• A goody box from Compass & Key Apothecary featuring several of our oils, curios, and mojo bags. While actual contents of the box are subject to change, they will likely have at least 2 oils, 2 mojo bags, 1-2 curios (like rabbits’ feet, gator paws, or Mercury dimes), and 3-4 herbal samples.

How to Enter

Send your entries to compassandkey@gmail.com to enter, and be sure to put “Spring Lore” in your subject line.

We hope to hear from you soon! Remember, the deadline is midnight on March 21st, 2012, so get those entries in before then!

All the best, and thanks for everything you do!

-Cory

Podcast 12 – Spell Failures

August 2, 2010

-SHOWNOTES FOR EPISODE 12-

Summary
This episode is a follow-up to our recent special on spell successes.  We look at spells that have not ended successfully, and discuss how we reacted to these failures.  In WitchCraft, Laine looks at the magic of calligraphy, and in Spelled Out, Cory examines the Green Devil Pay Me Now Spell.

Play:

Download:  New World Witchery – Episode 12

-Sources-
Our own experiences, of course!

We also mentioned the book Encyclopedia of 5000 Spells by Judika Illes again.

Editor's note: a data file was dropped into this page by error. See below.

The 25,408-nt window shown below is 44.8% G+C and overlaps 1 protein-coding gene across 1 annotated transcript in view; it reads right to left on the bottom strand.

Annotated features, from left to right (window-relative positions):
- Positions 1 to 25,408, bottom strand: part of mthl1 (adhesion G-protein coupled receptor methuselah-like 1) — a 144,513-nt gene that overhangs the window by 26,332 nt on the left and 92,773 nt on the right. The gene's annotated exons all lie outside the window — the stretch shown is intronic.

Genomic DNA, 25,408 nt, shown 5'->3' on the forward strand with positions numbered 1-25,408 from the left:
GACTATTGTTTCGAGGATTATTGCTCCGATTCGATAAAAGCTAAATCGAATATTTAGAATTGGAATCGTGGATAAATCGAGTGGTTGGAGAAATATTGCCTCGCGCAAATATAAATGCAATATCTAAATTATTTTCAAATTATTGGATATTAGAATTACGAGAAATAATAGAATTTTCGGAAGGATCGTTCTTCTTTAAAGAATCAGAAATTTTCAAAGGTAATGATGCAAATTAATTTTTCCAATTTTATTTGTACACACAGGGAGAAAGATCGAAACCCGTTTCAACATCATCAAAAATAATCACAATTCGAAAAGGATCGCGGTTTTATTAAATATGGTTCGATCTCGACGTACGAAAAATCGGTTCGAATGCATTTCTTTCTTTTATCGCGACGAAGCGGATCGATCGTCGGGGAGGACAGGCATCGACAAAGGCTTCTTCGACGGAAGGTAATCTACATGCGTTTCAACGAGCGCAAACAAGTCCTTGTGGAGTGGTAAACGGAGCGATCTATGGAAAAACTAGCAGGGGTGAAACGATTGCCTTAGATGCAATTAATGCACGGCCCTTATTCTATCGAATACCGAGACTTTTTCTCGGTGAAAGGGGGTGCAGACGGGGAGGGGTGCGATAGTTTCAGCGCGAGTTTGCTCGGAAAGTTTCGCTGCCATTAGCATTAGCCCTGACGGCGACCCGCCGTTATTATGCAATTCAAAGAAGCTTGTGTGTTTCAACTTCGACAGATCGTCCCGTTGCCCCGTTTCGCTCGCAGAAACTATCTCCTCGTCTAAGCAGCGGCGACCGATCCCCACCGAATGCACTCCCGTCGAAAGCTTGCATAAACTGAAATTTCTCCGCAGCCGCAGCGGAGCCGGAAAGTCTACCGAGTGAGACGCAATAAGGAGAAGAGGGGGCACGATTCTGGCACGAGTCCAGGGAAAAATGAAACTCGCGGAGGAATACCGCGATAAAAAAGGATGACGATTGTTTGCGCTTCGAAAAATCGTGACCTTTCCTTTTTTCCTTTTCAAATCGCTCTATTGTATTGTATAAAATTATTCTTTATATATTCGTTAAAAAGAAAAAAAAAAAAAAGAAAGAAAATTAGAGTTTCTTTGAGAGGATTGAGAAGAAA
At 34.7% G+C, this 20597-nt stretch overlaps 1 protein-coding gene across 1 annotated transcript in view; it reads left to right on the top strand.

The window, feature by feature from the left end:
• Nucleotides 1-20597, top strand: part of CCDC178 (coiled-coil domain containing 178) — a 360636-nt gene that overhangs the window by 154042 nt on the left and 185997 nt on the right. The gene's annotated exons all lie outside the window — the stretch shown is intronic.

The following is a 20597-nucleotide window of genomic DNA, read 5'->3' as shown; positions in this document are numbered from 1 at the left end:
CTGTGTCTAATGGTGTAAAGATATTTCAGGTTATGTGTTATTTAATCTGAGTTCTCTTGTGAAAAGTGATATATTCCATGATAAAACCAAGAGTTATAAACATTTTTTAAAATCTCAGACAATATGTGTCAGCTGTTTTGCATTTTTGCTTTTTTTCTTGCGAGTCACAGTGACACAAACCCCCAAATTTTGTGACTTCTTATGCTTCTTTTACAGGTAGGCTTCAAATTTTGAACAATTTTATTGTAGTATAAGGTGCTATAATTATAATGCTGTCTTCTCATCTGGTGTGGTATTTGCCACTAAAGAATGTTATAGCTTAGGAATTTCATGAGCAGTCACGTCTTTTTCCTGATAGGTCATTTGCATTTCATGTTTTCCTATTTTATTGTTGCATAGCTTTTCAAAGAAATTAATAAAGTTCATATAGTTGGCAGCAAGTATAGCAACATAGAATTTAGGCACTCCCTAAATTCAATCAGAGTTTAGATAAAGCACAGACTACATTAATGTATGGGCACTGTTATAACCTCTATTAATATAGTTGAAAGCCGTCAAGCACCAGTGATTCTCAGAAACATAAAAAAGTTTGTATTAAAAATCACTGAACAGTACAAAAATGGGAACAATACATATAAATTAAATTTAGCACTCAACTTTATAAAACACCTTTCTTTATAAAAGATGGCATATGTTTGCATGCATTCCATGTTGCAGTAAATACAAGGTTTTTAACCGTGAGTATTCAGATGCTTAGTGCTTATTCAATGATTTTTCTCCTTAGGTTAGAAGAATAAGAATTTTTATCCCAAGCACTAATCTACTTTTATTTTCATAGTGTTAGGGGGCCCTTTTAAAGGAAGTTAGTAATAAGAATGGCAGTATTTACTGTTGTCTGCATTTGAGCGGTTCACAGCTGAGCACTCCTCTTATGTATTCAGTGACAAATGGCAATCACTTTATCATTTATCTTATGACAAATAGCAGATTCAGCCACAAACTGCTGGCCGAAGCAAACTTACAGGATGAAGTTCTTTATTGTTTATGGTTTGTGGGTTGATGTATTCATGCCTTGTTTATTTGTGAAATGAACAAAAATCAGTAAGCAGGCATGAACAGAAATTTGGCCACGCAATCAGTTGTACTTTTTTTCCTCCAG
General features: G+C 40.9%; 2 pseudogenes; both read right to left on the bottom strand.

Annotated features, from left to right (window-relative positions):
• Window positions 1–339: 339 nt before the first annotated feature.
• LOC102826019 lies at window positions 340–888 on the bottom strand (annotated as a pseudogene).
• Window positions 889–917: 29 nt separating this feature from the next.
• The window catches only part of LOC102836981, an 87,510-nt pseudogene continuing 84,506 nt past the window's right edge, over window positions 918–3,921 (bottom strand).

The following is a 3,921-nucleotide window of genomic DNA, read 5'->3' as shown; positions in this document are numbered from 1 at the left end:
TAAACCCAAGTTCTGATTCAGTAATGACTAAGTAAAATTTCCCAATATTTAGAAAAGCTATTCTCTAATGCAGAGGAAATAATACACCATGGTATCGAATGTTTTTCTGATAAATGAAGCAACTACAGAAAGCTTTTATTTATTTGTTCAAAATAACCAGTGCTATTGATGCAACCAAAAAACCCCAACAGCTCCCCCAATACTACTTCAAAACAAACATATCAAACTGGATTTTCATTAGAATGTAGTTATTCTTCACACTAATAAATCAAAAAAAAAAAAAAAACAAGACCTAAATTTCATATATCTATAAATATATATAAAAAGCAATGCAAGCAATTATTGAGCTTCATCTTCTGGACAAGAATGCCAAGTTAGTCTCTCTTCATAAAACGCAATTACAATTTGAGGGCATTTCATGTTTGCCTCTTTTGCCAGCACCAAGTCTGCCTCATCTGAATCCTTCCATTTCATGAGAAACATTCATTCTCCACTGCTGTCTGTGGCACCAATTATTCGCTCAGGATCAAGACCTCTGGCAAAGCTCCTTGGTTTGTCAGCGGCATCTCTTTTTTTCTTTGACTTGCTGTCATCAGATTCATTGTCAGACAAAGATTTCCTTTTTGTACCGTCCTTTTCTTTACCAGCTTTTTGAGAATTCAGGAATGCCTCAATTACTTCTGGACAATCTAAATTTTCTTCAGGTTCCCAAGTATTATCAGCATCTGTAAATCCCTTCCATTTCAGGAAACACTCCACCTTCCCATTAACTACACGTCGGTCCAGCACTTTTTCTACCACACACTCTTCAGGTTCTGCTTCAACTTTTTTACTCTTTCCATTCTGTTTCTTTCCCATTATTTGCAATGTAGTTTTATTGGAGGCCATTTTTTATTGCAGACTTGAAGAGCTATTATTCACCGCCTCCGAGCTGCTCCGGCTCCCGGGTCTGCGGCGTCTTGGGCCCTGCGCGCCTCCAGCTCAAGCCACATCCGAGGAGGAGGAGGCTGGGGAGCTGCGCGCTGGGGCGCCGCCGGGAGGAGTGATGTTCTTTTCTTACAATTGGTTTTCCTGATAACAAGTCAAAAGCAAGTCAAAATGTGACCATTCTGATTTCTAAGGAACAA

Laine mentioned the book Learn Calligraphy, by Margaret Shepherd in the WitchCraft segment.
Cory referenced the Lucky Mojo site as a source for things like the green devil figural candles and Pay Me incense in the Spelled Out segment.
Other sites to find Pay Me-type products (many don’t have “Pay Me Now” oil, but various kinds of commanding and money-drawing incenses and oils, which can be used in a similar way):  Queen of Pentacles Conjure, Music City Mojo, Forest Grove Botanica, Toads Bone Apotheca, and The Conjure Doctor.

Promos & Music
Title music:  “Homebound,” by Jag, from Cypress Grove Blues.  From Magnatune.
Promo 1 – Inciting a Riot
Promo 2-  Pennies in the Well

Blog Post 49 – Snakes

April 21, 2010